While some landscaping companies further north have to deal with heavy snow and ice all winter long, we have it a little easier here in Georgia. Instead of planning for snow plowing, salting and deicing, we’re able to plant all winter long and really use the season as a time to prepare for spring.
In early fall, usually around September, I review the maintenance agreements we have in place with customers. Depending on how involved the customer likes to be, I create a strategic plan for their property with or without them. If you’ve ever wondered what’s a part of these plans, or if you’d like to make a plan for your own landscape, here’s what I like to include.
Preparing your property for winter
The very first thing I do before winter rolls around is walk around each property. I use this time to figure out what kind of reductions need to be made in the landscape — what trees might need pruning, what shrubs might need trimming, and what flowers need to be cut back or divided. Then we get to clean up and maintenance!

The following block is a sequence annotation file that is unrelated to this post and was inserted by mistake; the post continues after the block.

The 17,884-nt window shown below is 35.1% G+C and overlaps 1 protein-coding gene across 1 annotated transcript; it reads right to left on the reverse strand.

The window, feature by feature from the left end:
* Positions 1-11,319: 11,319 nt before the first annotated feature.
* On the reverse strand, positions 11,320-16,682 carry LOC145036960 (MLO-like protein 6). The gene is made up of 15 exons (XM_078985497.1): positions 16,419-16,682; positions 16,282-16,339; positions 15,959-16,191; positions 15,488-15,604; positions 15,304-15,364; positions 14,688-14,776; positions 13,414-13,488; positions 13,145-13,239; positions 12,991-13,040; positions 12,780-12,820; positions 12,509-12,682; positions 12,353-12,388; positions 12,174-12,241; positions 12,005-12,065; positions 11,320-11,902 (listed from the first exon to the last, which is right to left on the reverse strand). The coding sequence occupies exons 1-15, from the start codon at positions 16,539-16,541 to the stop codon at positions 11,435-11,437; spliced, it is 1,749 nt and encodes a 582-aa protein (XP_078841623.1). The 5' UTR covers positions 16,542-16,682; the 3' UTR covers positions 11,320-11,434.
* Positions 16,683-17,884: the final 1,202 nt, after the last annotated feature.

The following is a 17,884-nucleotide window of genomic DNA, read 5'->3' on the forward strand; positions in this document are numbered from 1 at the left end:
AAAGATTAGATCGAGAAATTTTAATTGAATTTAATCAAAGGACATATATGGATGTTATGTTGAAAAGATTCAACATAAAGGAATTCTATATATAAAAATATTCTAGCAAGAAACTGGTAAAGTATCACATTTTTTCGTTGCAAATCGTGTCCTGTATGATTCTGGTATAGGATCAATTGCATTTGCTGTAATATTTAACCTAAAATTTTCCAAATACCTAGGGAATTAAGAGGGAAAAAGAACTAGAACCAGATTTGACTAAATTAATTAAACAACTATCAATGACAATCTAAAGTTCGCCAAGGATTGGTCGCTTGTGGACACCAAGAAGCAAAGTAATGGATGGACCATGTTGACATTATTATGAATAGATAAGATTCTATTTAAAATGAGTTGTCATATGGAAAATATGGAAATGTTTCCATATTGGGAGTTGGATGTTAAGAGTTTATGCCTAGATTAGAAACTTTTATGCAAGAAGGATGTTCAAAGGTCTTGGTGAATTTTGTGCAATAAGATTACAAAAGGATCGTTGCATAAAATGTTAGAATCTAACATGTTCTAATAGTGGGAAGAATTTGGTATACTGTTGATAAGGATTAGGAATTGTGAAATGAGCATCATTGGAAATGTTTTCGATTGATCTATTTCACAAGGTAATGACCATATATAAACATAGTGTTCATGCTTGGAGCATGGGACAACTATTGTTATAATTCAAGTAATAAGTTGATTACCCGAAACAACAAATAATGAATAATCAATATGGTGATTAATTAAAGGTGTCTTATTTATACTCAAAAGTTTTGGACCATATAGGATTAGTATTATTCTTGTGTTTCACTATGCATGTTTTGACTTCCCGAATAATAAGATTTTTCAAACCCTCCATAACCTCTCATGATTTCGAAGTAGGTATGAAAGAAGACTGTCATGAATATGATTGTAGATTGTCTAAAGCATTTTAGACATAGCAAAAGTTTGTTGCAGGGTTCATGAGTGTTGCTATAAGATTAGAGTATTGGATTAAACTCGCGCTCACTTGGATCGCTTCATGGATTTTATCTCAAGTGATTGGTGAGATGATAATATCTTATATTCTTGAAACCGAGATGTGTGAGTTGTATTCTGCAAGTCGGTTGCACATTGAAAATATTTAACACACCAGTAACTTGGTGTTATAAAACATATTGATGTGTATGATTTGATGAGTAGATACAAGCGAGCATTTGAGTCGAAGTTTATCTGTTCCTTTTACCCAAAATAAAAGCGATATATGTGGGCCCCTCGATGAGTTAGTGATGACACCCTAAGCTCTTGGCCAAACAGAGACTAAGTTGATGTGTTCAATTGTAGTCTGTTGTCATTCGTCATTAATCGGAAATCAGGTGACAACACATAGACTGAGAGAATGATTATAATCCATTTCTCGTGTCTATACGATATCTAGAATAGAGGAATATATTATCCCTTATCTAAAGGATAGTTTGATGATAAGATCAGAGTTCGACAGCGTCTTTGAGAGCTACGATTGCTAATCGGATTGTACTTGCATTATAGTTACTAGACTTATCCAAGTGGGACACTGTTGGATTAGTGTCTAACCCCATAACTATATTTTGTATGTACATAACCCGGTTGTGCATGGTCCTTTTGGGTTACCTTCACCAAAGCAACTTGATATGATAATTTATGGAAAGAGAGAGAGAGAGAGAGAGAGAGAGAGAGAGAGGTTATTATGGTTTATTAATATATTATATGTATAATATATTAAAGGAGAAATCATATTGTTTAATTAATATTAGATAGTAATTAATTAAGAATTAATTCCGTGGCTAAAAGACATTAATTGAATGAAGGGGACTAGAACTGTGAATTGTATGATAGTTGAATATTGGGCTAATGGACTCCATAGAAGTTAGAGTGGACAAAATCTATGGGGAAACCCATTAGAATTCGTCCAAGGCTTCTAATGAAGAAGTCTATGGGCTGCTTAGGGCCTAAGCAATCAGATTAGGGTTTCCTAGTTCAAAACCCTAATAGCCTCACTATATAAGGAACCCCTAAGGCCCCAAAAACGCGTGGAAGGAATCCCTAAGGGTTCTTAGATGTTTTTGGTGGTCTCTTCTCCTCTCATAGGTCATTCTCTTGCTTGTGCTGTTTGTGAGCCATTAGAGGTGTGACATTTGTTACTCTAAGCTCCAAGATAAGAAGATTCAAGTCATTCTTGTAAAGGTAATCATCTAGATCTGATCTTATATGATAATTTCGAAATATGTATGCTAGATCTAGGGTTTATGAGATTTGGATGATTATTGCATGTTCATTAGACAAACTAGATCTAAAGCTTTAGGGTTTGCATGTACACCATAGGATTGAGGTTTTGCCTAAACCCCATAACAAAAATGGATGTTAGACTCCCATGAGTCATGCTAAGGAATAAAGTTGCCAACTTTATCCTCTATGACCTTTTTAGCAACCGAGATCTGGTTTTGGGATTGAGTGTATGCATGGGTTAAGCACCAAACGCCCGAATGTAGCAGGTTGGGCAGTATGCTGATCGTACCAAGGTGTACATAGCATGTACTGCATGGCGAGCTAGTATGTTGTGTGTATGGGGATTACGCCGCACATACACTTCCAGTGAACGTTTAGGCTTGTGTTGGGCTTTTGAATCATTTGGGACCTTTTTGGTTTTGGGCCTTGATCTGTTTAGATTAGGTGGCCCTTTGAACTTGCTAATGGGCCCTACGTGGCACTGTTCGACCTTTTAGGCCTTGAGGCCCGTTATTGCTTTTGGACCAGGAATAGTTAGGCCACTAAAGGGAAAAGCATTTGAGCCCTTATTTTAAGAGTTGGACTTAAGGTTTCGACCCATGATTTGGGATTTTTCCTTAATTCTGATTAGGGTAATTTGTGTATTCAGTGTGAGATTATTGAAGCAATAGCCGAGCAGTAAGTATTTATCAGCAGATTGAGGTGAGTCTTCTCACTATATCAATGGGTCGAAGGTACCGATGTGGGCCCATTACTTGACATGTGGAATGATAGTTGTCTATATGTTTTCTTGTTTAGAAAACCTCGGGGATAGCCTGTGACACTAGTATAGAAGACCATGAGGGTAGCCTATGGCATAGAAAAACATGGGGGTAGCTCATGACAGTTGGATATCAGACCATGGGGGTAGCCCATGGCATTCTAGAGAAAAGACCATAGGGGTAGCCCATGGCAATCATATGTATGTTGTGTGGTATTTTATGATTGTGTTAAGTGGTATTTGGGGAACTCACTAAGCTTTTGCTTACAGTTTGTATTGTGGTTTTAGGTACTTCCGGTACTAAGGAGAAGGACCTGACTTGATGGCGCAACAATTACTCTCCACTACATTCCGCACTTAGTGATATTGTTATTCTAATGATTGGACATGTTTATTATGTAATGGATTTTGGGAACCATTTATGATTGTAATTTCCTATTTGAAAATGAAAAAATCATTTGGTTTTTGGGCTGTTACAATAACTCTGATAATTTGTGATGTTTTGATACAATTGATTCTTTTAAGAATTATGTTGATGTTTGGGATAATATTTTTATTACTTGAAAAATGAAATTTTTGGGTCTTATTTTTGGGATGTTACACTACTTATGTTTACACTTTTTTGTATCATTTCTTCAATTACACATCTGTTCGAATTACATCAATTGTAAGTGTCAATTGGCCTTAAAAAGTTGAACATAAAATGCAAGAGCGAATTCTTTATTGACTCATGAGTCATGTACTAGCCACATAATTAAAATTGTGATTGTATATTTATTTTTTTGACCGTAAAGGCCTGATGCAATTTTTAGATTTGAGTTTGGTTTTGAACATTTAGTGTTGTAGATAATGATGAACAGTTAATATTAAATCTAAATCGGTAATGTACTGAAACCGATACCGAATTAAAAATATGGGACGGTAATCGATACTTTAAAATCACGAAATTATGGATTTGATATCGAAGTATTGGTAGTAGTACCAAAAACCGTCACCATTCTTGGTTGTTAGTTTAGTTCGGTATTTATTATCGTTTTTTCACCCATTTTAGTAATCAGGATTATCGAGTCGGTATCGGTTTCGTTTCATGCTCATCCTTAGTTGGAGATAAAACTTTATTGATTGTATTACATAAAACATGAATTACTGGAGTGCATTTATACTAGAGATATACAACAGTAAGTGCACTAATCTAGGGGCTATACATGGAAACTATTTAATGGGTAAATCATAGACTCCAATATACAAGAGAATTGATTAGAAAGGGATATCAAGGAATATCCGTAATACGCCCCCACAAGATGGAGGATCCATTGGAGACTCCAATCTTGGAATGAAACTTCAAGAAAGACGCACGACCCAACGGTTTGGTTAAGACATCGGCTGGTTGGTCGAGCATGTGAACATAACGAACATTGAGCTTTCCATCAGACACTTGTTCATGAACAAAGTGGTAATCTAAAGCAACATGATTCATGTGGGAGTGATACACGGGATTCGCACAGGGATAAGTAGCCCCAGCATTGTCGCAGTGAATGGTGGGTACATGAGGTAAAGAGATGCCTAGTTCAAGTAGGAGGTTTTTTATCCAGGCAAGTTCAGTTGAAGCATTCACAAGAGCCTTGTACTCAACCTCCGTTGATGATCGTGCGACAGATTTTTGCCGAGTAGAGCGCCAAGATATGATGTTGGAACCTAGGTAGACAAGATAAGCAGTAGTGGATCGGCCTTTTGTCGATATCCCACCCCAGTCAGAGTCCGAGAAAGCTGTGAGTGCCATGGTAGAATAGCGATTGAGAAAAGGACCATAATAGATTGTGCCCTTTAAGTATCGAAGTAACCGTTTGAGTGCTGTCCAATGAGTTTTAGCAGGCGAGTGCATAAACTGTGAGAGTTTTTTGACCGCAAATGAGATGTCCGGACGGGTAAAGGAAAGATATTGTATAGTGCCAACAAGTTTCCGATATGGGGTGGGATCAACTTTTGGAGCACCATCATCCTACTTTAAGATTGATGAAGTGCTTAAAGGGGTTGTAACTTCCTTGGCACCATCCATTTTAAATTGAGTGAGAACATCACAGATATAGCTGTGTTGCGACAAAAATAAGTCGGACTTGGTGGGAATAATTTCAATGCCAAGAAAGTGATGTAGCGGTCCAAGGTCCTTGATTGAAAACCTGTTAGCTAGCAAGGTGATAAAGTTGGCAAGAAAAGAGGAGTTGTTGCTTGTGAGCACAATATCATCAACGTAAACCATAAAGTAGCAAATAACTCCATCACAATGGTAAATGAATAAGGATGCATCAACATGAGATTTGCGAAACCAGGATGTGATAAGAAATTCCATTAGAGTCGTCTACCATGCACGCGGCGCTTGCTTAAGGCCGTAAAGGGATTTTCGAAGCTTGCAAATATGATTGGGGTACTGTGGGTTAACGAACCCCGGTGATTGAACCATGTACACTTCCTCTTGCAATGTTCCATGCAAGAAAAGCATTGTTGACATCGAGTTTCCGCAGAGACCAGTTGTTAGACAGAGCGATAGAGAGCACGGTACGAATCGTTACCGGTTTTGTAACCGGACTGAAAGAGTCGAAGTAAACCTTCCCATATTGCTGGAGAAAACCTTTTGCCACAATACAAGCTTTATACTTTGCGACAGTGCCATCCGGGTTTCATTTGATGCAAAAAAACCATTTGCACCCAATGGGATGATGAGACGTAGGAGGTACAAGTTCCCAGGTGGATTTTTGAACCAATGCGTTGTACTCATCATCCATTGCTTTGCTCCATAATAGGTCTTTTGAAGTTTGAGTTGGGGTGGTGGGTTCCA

- Yard and irrigation maintenance — This involves regular fall leaf cleanup and removal. If there’s an automatic irrigation system installed, we winterize it. This involves draining the mainline — and any lateral lines — of the system so that the pipes don’t freeze. After that, the main water supply is shut down, and the irrigation clock turned off.
- Turf care — When September rolls around, we start to aerate and overseed fescue lawns. Aeration allow the roots of the lawn better access to water, air, and nutrients. Combining aeration with overseeding allows the new seedlings better access to healthy soil and, with good fertilization and watering, the most favorable growing conditions over the fall and winter growing season. Over time, overseeding fills in bare spots and improves the density of the lawn.
- Garden care — We start by cleaning up any excess leaves, weeding and applying fresh applications of mulch and pine straw on each property’s garden beds! Seasonal plantings for fall are planted in October, and usually include things like ornamental kale and chard, mustard flowers, violas and sweet-smelling pansies. Annuals are divided to prevent overcrowding in each bed. We also dig up any delicate bulbs that might die over the winter and store them indoors — to be replanted in the springtime!
If you ever have more questions about how to use winter to your landscape’s advantage, or if you’re interested in getting our maintenance know-how to work for you, feel free to reach out to us!